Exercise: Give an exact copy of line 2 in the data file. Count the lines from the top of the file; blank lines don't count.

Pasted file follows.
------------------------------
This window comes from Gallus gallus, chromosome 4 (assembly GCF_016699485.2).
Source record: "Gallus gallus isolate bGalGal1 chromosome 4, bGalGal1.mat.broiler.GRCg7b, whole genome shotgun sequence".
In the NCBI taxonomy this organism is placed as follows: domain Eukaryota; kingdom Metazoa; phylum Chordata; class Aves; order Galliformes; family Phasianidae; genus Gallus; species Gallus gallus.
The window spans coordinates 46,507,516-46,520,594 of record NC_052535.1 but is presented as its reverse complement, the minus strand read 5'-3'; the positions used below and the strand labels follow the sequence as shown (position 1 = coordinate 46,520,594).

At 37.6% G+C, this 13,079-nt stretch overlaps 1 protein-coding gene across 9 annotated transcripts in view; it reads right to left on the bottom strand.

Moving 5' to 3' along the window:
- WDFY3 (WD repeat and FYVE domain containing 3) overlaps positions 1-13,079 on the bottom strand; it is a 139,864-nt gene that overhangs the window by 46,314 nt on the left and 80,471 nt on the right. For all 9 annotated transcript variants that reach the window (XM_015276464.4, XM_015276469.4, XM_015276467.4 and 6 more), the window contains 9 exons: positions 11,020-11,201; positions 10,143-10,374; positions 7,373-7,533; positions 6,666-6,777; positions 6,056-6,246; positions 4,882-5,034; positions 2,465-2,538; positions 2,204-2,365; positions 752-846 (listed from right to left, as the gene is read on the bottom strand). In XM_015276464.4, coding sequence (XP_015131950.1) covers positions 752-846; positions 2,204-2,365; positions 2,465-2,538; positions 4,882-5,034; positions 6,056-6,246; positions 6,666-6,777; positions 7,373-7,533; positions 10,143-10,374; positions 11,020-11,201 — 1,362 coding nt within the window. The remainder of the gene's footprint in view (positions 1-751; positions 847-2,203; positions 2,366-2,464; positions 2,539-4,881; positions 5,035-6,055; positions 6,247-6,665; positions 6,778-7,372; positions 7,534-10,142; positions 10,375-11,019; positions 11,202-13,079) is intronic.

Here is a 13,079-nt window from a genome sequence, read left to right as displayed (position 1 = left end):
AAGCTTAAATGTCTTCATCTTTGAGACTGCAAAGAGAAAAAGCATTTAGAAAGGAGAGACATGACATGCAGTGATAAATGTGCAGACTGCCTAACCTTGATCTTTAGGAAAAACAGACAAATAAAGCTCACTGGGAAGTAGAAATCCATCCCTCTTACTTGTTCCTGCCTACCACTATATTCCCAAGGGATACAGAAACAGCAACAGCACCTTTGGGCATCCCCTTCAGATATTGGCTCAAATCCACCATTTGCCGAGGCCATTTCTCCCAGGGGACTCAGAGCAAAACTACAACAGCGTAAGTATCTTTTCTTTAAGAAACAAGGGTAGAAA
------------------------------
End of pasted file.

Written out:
Source record: "Gallus gallus isolate bGalGal1 chromosome 4, bGalGal1.mat.broiler.GRCg7b, whole genome shotgun sequence".